Q&A with Literary Mama Fiction Editor Colleen Kearney Rich
Colleen Kearney Rich serves as fiction editor for the online journal Literary Mama, a monthly publication focused on motherhood. A seasoned writer as well, Colleen has been on both sides of the publishing desk, and has plenty of insights about how literary journals work, what they’re looking for, and how hard it can be to reject writers. She’s a founding editor of the literary magazine So To Speak: A Feminist Journal of Language and Art, and her writing has been published in the Washington Post, Phoebe, Virginia Tech magazine, LiveScience, Minerva Rising, Smokelong Quarterly, and the anthology Amazing Graces: Yet Another Collection of Fiction by Washington Area Women, among others. Please welcome Colleen to Write Despite!
When did you begin working as fiction editor at Literary Mama and what are your duties there?
I started working as a fiction editor in December. Prior to that I was a book reviews editor for almost three years. All the departments have multiple editors. My co-editor Suzanne Kamata lives in Japan, but we share a mailbox.
We both read the submissions that come in. If we like something, we send it to the other editor. Sometimes it is an immediate thumbs up. Other times we might have suggestions for the writer. When it is ready to move forward, we have to get approval from two senior editors. They sometimes also have suggestions. Then the stories go into the site. We also have an editorial assistant who proofreads everything before it goes live.
How much time does it take each week, and how hard is it to fit that into your schedule?
It varies. Three or four hours a week at the most. Sometimes I would rather just read a bunch at one time and get something done so those days are longer.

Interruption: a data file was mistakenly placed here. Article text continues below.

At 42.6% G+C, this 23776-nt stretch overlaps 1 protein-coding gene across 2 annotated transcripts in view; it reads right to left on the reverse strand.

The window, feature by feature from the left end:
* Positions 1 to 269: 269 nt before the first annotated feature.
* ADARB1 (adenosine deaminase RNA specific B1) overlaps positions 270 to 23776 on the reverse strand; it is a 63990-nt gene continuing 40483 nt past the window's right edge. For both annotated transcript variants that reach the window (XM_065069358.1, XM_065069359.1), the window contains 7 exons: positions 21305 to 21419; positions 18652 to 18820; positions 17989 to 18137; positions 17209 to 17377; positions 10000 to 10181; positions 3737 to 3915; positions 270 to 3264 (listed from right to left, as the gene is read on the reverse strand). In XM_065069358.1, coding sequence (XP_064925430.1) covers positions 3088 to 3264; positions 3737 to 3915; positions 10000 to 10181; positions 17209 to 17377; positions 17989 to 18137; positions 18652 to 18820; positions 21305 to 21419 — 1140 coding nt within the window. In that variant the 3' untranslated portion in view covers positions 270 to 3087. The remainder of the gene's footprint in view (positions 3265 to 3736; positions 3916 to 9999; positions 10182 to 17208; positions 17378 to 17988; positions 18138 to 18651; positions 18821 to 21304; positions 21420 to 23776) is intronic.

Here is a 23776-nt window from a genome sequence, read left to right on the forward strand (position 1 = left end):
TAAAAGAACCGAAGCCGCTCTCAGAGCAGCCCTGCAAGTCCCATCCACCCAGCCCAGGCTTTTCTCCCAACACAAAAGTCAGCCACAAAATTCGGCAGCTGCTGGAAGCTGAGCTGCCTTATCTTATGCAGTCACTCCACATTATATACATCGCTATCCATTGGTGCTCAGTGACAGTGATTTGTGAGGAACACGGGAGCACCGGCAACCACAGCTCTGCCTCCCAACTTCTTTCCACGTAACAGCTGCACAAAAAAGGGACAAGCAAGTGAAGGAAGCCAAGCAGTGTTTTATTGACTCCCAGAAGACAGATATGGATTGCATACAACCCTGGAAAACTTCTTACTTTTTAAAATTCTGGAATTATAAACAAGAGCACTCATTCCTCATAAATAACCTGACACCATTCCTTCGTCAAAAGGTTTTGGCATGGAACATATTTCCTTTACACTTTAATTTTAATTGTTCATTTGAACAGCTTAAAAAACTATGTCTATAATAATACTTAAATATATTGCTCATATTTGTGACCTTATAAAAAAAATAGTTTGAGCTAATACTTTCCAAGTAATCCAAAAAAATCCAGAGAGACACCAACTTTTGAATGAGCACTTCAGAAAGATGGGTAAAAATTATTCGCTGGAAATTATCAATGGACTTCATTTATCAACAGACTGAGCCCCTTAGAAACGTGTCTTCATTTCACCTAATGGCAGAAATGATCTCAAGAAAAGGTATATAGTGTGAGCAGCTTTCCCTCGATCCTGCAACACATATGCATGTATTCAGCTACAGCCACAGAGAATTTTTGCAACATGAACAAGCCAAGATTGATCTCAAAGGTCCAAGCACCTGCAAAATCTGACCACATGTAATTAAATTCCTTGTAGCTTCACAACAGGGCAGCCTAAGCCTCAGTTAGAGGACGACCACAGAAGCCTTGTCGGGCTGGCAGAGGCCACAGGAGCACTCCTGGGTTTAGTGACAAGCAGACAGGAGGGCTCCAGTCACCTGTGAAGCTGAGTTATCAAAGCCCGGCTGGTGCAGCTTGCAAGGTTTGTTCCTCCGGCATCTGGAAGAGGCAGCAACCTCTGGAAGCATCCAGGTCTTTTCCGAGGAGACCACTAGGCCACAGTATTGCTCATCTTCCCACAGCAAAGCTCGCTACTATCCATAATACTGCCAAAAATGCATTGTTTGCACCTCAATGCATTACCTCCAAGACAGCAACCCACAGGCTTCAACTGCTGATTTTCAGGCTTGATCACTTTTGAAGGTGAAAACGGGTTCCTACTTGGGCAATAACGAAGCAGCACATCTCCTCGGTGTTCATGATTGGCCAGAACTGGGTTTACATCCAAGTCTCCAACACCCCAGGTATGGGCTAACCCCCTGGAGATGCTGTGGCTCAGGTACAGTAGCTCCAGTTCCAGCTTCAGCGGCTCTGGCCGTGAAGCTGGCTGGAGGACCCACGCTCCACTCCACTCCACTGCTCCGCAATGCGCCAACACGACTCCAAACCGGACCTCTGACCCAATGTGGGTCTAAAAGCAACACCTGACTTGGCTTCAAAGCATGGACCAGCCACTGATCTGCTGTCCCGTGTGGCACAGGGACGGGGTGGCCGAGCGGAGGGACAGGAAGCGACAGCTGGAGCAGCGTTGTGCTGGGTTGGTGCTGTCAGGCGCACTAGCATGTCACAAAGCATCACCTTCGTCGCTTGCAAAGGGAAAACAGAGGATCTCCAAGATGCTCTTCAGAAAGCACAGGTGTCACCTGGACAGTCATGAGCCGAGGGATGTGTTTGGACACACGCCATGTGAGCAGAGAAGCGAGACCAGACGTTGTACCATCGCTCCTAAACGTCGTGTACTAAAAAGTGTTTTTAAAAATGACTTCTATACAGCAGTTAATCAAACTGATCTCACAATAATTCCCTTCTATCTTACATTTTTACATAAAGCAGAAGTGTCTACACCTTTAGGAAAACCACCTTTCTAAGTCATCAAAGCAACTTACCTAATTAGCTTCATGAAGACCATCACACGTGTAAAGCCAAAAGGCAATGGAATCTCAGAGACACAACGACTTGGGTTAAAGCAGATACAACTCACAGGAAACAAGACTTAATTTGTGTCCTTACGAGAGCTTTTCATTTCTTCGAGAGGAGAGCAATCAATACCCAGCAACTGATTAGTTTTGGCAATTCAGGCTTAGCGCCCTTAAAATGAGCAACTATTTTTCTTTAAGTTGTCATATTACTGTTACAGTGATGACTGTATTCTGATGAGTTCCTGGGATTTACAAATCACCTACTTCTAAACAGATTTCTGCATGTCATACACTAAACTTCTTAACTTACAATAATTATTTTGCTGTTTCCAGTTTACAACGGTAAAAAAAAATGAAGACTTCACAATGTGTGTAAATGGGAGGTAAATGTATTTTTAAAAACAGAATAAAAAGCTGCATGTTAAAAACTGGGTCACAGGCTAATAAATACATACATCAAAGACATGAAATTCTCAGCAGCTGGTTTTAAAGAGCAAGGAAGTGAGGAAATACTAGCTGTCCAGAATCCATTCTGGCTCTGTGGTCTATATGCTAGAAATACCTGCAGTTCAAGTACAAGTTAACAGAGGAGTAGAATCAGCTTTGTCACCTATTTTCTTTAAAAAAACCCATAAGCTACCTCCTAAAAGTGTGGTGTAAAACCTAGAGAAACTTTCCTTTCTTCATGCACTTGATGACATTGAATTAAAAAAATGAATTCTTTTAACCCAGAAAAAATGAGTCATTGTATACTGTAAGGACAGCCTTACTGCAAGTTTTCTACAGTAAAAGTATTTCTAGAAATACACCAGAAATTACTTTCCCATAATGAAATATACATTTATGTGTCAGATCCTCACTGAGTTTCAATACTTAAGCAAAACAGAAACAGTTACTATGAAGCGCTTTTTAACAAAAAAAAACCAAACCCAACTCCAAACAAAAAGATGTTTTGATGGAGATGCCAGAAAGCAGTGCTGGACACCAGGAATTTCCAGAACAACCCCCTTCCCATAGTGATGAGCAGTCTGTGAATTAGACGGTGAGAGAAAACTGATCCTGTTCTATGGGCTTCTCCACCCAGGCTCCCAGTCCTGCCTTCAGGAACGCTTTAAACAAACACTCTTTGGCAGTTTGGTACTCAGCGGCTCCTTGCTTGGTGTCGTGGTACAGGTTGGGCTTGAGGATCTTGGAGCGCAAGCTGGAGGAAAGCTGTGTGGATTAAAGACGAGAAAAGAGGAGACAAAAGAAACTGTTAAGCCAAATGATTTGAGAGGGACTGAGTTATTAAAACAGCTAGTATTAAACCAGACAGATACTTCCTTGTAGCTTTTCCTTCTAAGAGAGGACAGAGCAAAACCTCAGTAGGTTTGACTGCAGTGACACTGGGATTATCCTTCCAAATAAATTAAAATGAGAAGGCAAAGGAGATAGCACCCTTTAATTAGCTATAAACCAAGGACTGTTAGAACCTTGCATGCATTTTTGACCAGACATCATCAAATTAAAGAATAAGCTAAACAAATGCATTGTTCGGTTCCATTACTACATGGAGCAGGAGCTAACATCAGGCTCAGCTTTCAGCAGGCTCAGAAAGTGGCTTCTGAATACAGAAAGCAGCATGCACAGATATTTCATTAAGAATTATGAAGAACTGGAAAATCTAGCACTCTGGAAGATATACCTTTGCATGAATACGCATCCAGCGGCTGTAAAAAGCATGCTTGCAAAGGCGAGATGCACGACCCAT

Why did you want to be a part of this journal?
When my kids were younger, I had submitted a few nonfiction pieces to the journal. At first I received some thoughtful rejections. Then I got an acceptance. I worked with the Shari MacDonald Strong, one of the founding editors. It was such an amazing experience, and Shari helped make my essay so much stronger. Then I saw an ad online about openings at Literary Mama. When I was in graduate school, I helped start the feminist journal So To Speak. I really enjoyed doing that kind of work and missed it. Literary Mama seemed like a good fit for me, and I was so happy when they offered me the book review editor job.
Obviously you look for writing centered on motherhood, but what else do you look for in a good piece of fiction?
I look for a writer trying to do something a little different in the storytelling or offer a new perspective. Voice is important too. Because we are an online journal, length is a factor. I think shorter pieces work better and seem to have more impact.
What immediately turns you off in a manuscript?
Overall, how do you feel about the quality of submissions you receive?
I’m always impressed with the quality of writing out there, and the number of women trying to juggle families and creative pursuits.
Any big surprises/challenges since you started the job?
Yes, I’ve been surprised at how hard it is to send rejections. Some pieces are obviously not for us so that is easy. But the ones that are based on personal experience, that’s hard. I am always touched by what they’ve experienced—and sometimes it is tragic—and that they’ve chosen to, sometimes courageously, put words to that experience and share it. How do you judge that? How do you say no to that? That’s the biggest challenge for me.
What type of writing do you do yourself?
I am a magazine editor by day in real life. I edit the university magazine of George Mason University. In my off hours I write fiction. I enjoy writing flash because of the brevity of it, and I’ve dabbled a bit with screenwriting. I’ve also written two novels that I work on in fits and starts.
Do you feel your own writing informs what you select for the journal?
I’m sure it does it some way, but I am also a big reader. I think that has more of an effect on me. I love a good story and a clever approach to narrative.
What are you working on now?
I committed to finishing one of my novels this year. Finish to the point that I would be able to shop it around.